ST. LOUIS, MO (KTVI) - The future came to Forest Park Tuesday afternoon dressed as a cooler on wheels.
"It's supposed to fit in exactly like a normal pedestrian walking on the sidewalk would. It goes about four to five miles per hour and can carry two grocery bags worth of groceries or packages inside of it." said robot handler Kayla Bruskas.
The robot was remotely driven by a University of Arkansas team back in Fayetteville.
"You have to drive them on the sidewalks first. They can map out all the sidewalks before they can drive them on their own. So when we get to a new place we drive them around. The handler walks with the robot and makes sure everything is okay and it doesn't get hit by a car or vandalized or anything like that." said robot handler Matt Sheppard.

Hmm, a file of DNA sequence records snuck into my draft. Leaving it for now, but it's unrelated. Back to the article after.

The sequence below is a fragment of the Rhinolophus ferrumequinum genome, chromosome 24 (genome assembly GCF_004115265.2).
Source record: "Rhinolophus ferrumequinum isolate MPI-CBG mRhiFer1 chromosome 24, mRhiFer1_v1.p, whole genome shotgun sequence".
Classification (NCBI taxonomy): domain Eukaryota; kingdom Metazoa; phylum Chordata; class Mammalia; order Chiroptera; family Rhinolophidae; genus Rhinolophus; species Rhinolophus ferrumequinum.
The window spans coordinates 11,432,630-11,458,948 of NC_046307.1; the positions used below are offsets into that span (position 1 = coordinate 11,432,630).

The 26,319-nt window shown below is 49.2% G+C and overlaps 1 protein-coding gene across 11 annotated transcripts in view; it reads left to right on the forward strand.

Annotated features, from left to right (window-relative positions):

Tuesday afternoon these students were doing social acceptance testing. Delivery drones like this could be commonplace in the next decade. This prototype could be used to deliver items under 30 pounds like, say, a robotic vacuum cleaner. What if someone nefarious nee'r do well tries to nab the delivery robot's contents?
"It has nine cameras on it and the GPS device and it locks and will only open for the user with the app."said robot handler Kayla Bruskas.
Robots have been blamed recently for rising unemployment and even killing humans remotely via drone. It is unclear whether this delivery robot has been read Isaac Asimov's three rules of robotics.
"The future is now. I just think it's funny that some people ignore it. Like, here's this incredible piece of technology rolling down the sidewalk and no one wants to look up from their phone long enough to pay attention to it." said said robot handler Matt Sheppard.
They're very much a part of our real world, and might soon be knocking on your door with a delivery of say, a robotic vacuum.